Discuss and debate the issues that mean the most to you.
The Winter Blues, the January Blahs, whatever you choose to call it, many of us are less than enthused about this particular season, and I am one of them. I grew up in New York, and for as long as I can remember, I’ve been unhappy with winter. I can vividly remember being confused and horrified as a child when it got dark earlier in the day. A memory that sticks out is me watching Scooby Doo and thinking that they had changed the time when it came on, because I usually watched it after school, but it was pitch black outside.
Also, winter cancelled my seventh birthday.
My birthday is January 24, and my severely bipolar mother put together a huge party for my seventh birthday during a period of mania, so she went all out. She spent money that was allocated for bills to hire a clown and bought too much food and excessive decorations and then no one came because of the weather.
Of course there could have been any number of reasons why people didn’t come, but they all blamed the weather, and there was a significant snowfall in progress. And since my mother was in high mania and doing everything in excess, she had invited everyone, so it’s not like only a handful of people were snowlogged. Adults, children, classmates, church folks: No one came.
Well, one person: DeeDee the clown, presumably taking on the mantra of the U.S. Postal Service in pursuit of her check.
I sat solemnly looking out the window at the dark sky and the falling snow while the clown played with my infant brother and my mother preened about eating cake in a new dress. And I hated winter.
In subsequent years, I was fortunate enough to spend time visiting St. Vincent, the West Indian island that my father is from. The tropical climate feels like home to me, and to this day, just the sight of palm trees calms me down. Being near the water in consistently warm weather feels like my desired default setting, and yet…life happens.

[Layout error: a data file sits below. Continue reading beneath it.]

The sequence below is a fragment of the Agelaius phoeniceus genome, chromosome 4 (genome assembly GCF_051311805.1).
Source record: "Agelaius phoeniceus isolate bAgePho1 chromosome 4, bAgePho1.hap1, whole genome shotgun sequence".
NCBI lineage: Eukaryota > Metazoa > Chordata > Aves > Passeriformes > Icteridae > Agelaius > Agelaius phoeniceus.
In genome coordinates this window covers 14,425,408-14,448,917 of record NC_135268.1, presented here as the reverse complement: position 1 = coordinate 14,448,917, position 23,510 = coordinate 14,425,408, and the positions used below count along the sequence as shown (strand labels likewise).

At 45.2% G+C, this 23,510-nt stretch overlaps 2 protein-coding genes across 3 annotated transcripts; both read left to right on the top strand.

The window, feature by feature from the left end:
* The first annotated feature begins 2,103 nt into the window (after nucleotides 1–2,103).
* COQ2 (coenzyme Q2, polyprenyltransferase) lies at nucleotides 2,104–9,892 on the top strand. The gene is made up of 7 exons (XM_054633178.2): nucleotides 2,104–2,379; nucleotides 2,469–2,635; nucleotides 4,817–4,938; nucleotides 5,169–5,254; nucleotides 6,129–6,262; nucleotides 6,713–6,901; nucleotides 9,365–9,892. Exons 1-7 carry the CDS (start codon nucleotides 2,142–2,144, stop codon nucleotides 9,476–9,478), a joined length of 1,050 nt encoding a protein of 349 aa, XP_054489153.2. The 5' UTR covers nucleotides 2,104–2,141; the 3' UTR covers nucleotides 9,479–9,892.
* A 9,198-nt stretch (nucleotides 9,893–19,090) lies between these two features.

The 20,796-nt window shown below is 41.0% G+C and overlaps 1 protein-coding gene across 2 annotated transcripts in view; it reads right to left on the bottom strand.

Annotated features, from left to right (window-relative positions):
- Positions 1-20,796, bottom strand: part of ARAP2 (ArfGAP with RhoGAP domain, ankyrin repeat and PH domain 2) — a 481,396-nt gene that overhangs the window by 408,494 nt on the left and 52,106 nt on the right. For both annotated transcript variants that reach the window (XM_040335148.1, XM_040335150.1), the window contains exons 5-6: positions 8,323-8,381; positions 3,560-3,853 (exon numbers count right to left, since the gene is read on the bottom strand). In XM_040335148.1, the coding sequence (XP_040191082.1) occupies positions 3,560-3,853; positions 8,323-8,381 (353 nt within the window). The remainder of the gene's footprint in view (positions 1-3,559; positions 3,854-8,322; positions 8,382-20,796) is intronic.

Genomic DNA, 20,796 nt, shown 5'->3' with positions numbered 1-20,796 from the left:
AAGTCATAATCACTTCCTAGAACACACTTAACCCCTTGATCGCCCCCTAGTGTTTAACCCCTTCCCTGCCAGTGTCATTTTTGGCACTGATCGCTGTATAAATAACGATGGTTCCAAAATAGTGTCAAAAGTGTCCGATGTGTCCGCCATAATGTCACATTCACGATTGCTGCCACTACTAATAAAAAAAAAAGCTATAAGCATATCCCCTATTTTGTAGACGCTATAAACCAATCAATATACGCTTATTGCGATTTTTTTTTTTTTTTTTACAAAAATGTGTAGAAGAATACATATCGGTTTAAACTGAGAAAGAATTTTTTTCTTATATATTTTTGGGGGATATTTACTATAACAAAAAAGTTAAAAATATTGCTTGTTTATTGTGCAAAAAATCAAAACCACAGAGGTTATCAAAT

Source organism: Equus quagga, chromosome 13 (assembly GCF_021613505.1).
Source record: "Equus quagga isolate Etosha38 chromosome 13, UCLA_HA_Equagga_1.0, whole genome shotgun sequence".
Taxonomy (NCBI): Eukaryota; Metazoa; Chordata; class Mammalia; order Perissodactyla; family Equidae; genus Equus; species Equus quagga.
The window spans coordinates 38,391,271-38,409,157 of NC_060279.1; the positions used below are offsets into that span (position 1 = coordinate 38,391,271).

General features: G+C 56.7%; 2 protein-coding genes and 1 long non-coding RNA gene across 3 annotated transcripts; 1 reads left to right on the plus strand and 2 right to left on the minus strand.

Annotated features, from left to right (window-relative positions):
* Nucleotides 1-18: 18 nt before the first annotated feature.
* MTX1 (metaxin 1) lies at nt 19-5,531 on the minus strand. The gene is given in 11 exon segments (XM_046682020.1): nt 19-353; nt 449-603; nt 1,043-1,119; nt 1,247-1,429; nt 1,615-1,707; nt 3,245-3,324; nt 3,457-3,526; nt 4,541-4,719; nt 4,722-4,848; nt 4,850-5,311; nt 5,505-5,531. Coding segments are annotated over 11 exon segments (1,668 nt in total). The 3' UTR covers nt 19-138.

I’ve moved back and forth between New York and L.A. many times now, generally because I tend to book work in NY, but I go running back to my beloved palm trees whenever I can. I moved back to NY from L.A. a few months ago, and the reason why I came back fell through, so here I am begrudgingly in the thick of a New York winter. Here’s how I’m fighting the blues:
1. I start the fight by not fighting. I HATE WINTER and I’ve accepted that about myself. It takes extra effort to get out of the house and do anything, my body is freaking out, (five doctor’s visits in two months for the coughing, sneezing, and wheezing — I’ve never been this sickly in my life), and I’m either cold and losing feeling in my extremities or sweating from wearing a bunch of layers and a coat and getting on and off of a bus or a train to get around.
My winter blahs go a little deeper than that, though. I realized recently that I really don’t like how much weather changes things. It’s weird because I wouldn’t say I’m a person who resists change overall, but I feel freer to explore, to have adventures, to fully live when there’s more stability in my surroundings. I recently walked a NY block that I’ve walked many times over many years, and I actually felt anxiety at how different it looked covered in snow under a dark sunless January morning sky, as opposed to the last time I had been there, during summer.